Established in 1962, the Department of Slavic and East European Languages and Cultures is dedicated to researching and teaching the languages, literatures, and cultures of the East, Central, and Southeast European nations and peoples. From the outset, the department has embraced the identity of a genuinely "Slavic and East European" (rather than "Russian) department, and it has maintained that broad scope ever since.
At the same time, the Department has responded to recent academic trends by making the transition from a traditional "languages, linguistics, and literatures" department to one that increasingly explores Slavic and other cultures of the region from an interdisciplinary perspective. Active engagement with research in turn enhances the teaching, advising, and community outreach missions of the Department.
We are fortunate to be part of a rich Ohio State community supporting excellence in Slavic studies which includes the Center for Slavic and East European Studies, the East European and Slavic Studies Reference Collection, and the Hilandar Research Library and Resource Center for Medieval Slavic Studies.
The research interests of the faculty are diverse. Areas of strength include literature, film studies, women's studies, and linguistics. In terms of region, the faculty have expertise in Russia, Central Europe, and Southeast Europe. Collectively, our eleven active tenured or tenure-line faculty have produced more than 25 monographs, 45 edited volumes, 10 book translations, and hundreds of research articles. They serve as editors for major academic journals, and on the executive committees of national professional organizations.
The academic community has recognized the work of Department members through such awards as AATSEEL’s Outstanding Contribution to the Profession (Charles Gribble 1992, Irene Delic 2004), AWSS’s Outstanding Achievement in Slavic Studies (Helena Goscilo 1997), and AATSEEL’s Outstanding Contribution to Scholarship (Helena Goscilo 2009); honorary doctorates (Biran Joseph: La Trobe University, 2006, University of Patras, 2008); fellow status in honorary societies (Brian Joseph: American Academy of Arts and Sciences, American Association for the Advancement of Science); and book awards (Daniel Collins).
Our graduate students actively participate in national and international conferences and publish their research. The linguistics students also organize an annual graduate student conference. Undergraduate students are encouraged to get involved with research by writing honors theses, or by working as research assistants to faculty.
Teaching and Advising
We are proud to offer a wide variety of courses, from introductory language courses to specialized graduate seminars. Every year we provide language training in Russian (1st-5th year), Polish (1st-2nd year), Romanian (1st-2nd year), and Bosnian/Croatian/Serbian (1st-2nd year). We periodically offer Czech, Georgian, and Hungarian as "four skills" languages, as well as courses that focus on reading knowledge of Old Church Slavonic, Albanian, and other languages. We also deliver a great variety of courses in literature, film, culture, folklore, and linguistics.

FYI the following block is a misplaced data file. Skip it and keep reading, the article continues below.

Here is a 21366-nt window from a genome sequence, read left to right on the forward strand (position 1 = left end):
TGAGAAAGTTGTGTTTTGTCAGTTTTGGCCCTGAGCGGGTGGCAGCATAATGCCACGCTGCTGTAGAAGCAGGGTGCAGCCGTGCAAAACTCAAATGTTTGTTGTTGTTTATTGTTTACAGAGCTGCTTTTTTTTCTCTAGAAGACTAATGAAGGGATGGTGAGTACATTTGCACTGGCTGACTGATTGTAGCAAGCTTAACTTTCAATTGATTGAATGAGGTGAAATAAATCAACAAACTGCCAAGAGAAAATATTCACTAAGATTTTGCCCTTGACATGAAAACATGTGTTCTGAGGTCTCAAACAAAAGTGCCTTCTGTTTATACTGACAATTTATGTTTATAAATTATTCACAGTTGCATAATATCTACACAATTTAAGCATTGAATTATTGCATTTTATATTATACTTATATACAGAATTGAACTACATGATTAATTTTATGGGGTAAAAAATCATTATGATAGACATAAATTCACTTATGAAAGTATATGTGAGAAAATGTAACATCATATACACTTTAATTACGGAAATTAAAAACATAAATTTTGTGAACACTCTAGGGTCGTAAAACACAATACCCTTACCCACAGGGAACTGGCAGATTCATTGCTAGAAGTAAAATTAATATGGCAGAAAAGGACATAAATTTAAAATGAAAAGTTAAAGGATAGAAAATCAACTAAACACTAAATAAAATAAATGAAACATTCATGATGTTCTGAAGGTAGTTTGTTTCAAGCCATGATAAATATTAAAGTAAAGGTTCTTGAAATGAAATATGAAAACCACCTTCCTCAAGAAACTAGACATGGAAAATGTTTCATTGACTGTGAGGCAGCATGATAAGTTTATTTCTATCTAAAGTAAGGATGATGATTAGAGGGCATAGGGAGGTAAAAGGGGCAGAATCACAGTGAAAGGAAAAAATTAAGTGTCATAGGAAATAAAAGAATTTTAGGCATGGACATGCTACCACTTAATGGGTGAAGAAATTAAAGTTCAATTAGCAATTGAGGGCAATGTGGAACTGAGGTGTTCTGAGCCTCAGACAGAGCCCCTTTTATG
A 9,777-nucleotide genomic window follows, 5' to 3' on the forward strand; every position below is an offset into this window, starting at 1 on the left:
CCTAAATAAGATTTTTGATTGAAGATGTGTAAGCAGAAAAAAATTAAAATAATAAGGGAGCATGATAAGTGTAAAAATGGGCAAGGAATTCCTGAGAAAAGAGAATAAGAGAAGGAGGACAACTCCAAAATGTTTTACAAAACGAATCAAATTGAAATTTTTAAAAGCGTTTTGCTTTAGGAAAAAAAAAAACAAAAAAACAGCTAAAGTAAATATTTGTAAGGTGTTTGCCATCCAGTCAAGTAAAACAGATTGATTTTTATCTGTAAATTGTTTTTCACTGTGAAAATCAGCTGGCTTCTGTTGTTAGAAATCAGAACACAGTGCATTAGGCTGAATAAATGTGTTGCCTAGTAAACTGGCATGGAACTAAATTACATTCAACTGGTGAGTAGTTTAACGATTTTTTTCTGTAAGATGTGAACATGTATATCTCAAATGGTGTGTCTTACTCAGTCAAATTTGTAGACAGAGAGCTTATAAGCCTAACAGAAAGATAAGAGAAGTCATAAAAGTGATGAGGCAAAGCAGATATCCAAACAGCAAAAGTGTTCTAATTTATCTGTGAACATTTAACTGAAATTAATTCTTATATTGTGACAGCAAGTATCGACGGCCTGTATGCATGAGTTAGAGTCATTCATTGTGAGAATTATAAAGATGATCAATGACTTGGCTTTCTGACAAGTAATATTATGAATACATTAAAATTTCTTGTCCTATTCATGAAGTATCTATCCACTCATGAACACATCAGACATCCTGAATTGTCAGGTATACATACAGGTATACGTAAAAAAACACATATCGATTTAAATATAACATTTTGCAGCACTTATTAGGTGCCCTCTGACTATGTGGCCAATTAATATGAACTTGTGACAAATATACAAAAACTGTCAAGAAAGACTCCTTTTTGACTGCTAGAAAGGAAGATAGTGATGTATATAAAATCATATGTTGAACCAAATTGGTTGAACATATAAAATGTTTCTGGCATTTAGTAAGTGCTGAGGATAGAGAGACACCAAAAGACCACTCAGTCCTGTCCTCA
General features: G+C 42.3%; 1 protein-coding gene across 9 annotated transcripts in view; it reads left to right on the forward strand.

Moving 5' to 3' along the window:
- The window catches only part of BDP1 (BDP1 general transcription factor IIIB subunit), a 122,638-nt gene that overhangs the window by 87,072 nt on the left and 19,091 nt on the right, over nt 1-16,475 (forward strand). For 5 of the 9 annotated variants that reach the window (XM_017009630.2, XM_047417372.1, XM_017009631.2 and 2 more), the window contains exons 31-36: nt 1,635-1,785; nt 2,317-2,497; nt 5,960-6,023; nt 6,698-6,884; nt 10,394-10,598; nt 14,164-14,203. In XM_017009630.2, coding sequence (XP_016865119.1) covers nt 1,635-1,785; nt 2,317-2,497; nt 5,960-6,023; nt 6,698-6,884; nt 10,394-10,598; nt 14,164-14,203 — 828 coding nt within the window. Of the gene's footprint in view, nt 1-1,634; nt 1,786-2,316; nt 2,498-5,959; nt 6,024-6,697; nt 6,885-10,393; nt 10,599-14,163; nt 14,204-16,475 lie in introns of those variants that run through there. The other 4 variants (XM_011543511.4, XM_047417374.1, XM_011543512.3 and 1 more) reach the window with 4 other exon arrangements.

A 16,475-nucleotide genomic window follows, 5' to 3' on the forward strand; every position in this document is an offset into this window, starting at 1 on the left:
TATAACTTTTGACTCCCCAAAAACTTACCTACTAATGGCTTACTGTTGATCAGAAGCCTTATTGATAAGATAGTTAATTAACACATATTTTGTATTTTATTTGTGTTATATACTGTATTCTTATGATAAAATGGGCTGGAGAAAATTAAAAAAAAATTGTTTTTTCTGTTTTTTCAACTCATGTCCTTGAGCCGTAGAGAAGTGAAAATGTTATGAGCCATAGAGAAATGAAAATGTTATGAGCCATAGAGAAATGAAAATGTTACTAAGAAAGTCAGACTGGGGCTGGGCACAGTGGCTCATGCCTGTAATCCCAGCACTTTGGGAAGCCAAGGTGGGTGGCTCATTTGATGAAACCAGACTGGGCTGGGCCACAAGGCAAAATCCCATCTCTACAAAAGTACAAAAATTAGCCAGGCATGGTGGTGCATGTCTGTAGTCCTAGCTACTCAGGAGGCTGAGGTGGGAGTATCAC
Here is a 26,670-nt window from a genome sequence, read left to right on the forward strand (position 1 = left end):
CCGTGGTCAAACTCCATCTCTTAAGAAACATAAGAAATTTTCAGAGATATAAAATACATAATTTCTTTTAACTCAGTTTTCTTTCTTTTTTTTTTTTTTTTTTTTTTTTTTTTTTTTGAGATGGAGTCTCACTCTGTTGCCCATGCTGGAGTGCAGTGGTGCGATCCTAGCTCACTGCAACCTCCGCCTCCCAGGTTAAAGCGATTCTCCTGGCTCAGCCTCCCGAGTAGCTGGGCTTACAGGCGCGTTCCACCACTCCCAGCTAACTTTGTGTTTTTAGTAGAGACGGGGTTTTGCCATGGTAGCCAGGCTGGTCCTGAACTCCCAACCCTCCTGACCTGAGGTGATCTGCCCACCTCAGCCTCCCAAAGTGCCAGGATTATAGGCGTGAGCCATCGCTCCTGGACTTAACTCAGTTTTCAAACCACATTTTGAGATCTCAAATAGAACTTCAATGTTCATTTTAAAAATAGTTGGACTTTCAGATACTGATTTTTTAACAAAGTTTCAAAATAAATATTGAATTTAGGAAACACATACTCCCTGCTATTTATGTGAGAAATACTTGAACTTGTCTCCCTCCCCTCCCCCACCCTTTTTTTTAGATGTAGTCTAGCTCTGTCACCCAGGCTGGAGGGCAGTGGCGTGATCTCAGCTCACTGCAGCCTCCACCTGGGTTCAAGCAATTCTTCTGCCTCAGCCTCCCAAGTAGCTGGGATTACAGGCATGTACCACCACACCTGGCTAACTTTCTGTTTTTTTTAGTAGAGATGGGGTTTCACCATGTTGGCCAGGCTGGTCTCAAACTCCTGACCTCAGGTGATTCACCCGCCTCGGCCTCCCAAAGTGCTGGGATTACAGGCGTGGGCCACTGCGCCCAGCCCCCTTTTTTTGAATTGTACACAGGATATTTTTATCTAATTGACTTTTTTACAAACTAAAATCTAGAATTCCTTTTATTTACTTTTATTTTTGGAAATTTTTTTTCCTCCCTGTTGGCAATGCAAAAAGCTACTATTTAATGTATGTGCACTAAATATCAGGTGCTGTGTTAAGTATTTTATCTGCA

Nearly 100 undergraduate students are currently majoring in Russian, and many more are pursuing a minor in Russian or Slavic and East European Studies. Recent graduates have found careers in a number of fields, including business, education, government, journalism, and law.
The Department has one of the premier comprehensive graduate programs in the country. We offer M.A. and Ph.D. programs in two tracks: Slavic Literature, Film, and Cultural Studies; and Slavic Linguistics. We are also one of the largest Slavic graduate programs, with about 20 students at any given time. While completing a set of basic requirements, students are also given flexibility to develop specialized scholarly interests from the beginning of their study. Strong emphasis is placed on mentoring graduate students in their research, teaching, and professionalization. Our M.A. and Ph.D. graduates work in academia (as tenure-line faculty, lecturers, or administrators), in government, and in the private sector.
A wide variety of activities promote the intellectual life of our community both inside and outside of the classroom. Check out the calendar of events.
The Department, through the Center for Slavic and East European Studies, maintains close links with Ohio-area K-12 institutions and advocates for the inclusion of Russian and East European languages and area studies in state and local curricula. For instance, to support the teaching of Russian in the state, the Center and Department co-sponsor an annual Russian Language Olympiada. Also, a perennially favorite event is Dr. Daniel Collins' presentation to local schools on the cultural origins of vampires.
Thank you for visiting the Department of Slavic and East European Languages and Cultures! Please take a look around our website. Also feel free to email us, give us a call (614-292-6733) or visit us at our office (400 Hagerty Hall) for further information.